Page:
Even if the Chinese or the Scots or the Irish or the Welsh or the Greeks or even the Phoenecians did arrive in North America before the Norse and well before Columbus, the simple fact remains that none of them, not even the Norse, "discovered" America.

Thousands of years ago, the ancestors of today’s Native people were the first to explore the continent, arriving over the Bering land bridge or by sea. So who discovered America? They did.

Additional Reading

If your curiosity has been piqued about the stories of these various voyages to the Americas, give these books a try! Whether filled with truths, speculation or a mix of both, they will reveal the complexity of unravelling the true early history of the Americas.

First Peoples in a New World: Colonizing Ice Age America

More than 12,000 years ago, in one of the greatest triumphs of prehistory, humans colonized North America, a continent that was then truly a new world. Just when and how they di...

View on Amazon

The Discovery of the Americas: From Prehistory Through the Age of Columbus (Discovery of the Amer...

"The Maestros do a real service here in presenting the more familiar explorers in the context of all the migrations that have populated the Western Hemisphere....An outstanding ...

HarperCollins  / $9.99  $19.99

View on Amazon

The Hooked X: Key to the Secret History of North America

The Hooked X is a secret symbol first found on an inscribed slab of rock, dated 1362, unearthed by a farmer in Minnesota in 1898. This mysterious symbol inspired the author to p...

View on Amazon

Unearthing Ancient America: The Lost Sagas of Conquerors, Castaways, and Scoundrels

Unearthing Ancient America describes a medallion left in Michigan by Buddhist missionaries from India a thousand years ago, a 5th Century Christian church in Connecticut, the Gr...

View on Amazon

The Lost Worlds of Ancient America: Compelling Evidence of Ancient Immigrants, Lost Technologies,...

While digging out a new basement near Los Angeles, homeowners accidentally unearth a 3,000-year-old Phoenician altar.A treasure-hunter in Ohio finds more than he expected, when ...

View on Amazon

Updated: 05/28/2013, TerryMcNamee
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blackspanielgallery on 08/03/2015

There is a television series where the host visits some of the evidence of earlier settlers. There seem t have been many possibilities.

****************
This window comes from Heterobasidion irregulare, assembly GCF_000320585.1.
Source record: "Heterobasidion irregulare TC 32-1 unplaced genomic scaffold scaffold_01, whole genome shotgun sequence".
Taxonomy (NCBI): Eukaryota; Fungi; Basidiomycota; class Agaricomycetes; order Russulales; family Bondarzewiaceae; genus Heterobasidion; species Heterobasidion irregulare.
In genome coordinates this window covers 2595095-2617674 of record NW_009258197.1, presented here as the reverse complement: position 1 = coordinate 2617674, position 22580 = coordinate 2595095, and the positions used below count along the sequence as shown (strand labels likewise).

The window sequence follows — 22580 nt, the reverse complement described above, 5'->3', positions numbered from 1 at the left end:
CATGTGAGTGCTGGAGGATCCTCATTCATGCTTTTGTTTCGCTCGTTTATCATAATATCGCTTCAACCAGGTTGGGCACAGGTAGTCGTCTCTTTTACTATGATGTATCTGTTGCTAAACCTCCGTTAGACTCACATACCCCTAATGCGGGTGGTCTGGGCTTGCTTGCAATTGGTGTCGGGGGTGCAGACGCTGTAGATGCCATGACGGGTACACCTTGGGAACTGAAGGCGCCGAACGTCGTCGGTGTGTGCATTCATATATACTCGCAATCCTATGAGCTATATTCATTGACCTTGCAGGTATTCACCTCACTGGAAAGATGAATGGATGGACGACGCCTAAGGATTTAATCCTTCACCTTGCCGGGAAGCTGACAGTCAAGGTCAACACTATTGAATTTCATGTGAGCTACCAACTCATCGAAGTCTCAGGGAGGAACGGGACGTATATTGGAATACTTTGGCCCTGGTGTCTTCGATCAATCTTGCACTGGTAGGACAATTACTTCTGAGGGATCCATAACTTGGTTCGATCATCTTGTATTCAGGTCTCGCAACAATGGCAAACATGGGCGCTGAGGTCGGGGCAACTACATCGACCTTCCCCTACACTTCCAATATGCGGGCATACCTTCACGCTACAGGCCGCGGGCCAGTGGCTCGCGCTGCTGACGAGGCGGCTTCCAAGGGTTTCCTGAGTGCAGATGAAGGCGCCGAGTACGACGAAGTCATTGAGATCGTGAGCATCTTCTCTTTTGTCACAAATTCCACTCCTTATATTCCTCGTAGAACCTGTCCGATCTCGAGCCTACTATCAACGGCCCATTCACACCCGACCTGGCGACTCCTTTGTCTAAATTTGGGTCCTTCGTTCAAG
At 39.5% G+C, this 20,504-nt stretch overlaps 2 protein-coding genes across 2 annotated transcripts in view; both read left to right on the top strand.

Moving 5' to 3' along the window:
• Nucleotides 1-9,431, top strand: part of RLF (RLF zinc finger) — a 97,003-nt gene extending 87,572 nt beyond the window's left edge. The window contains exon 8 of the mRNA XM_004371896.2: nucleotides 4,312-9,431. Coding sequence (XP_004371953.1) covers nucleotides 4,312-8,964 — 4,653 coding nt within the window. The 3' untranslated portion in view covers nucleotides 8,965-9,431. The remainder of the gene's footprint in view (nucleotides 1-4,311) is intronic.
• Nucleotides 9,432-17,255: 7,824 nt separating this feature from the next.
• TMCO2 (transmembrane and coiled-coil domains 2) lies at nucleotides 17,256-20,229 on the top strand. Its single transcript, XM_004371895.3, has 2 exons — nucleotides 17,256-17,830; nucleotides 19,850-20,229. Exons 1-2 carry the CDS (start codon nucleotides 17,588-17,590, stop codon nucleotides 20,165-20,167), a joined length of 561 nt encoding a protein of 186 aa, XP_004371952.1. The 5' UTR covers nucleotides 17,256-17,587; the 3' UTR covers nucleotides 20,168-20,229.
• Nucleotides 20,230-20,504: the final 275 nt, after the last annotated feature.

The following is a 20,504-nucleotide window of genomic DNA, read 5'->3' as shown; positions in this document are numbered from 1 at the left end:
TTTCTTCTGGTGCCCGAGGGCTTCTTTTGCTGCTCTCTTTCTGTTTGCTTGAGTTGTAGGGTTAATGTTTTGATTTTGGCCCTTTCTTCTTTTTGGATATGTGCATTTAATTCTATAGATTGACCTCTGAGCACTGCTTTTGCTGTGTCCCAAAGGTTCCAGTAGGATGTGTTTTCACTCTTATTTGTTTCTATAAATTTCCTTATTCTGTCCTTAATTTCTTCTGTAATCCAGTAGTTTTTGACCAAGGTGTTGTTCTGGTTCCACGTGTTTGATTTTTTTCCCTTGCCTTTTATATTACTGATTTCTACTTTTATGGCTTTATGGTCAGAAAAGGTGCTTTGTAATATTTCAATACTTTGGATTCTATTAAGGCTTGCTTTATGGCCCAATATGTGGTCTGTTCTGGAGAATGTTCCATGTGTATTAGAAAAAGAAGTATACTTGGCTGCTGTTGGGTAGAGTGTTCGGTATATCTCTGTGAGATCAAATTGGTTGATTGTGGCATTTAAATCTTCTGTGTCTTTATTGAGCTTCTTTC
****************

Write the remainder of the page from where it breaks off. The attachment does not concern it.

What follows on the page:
TerryMcNamee on 05/28/2013

Yes, the "Welsh Indians" theory is untrue, according to John Evans who searched for them in the late 1700s. But theories about pre-Columbian voyages are constantly being brought forward, and all have their detractors and supporters. Without definitive proof, they remain merely theories. There is so much more that could have been included in this article, like the Lake Titicaca reed boats that look like Egyptian reed boats, the Olmec heads, and so on, but then my article would have turned into a book! It is such an interesting topic, and this just skims the surface. I hope it prompts people to do more reading. There needs to be a lot more archaeological research done too.

frankbeswick on 05/28/2013

A rather scholaly Welsh gentleman informed me that the Welsh story is untrue. I am convinced that St Brendan reached America, but he would not have used Ogham, but the old Irish script, which is related to our modern alphabet, as the ogham was used by druids.

However, when I was ten I read in a book about how "man" discovered America in 1492. Even at that tender age I realized that this forgot that the Amerindians were "men" [no sexism meant here, ] Official history books wrote off indigenous peoples, quite disgusting really. There is a great book called "Across Atlantic Ice" which suggests a European movement into Eastern America in the Ice Age.

You will also note that Olmec carvings in central America seem to show African faces, indicating that black Africans also reached the continent before Columbus.

TerryMcNamee on 05/28/2013

Hence my final paragraph stating that the Native people were the first ones to "discover" America. They were here long before anyone else. One reason so much of the dating of the Native arrival in the Americas is controversial is because the glaciers of the Ice Age destroyed a lot of evidence for pre-glaciation occupation. There could be evidence in Central and South America that has yet to be uncovered. It is a very interesting topic, to be sure!

RupertTaylor on 05/28/2013

I'd say the first people to "discover" the Americas crossed the Bering Straits by a land bridge that existed until about 30,000 years ago.

The date of the arrival of the first humans is debated among scholars and may be anywhere between 50,000 BCE and 15,000 BCE. There are some who believe Aboriginal People were always here in the Americas.

BrendaReeves on 05/28/2013

Nice article. There's a book by the title of "Before the Mayflower". In it, Africans claim they were the first to discover North America. As someone with Native American heritage, I find all of these theories amusing. It's believed that Native Americans came here from China by way of the Bering Strait before it was covered with water. If that's true, I'd say Native American's discovered America. We may never know for sure.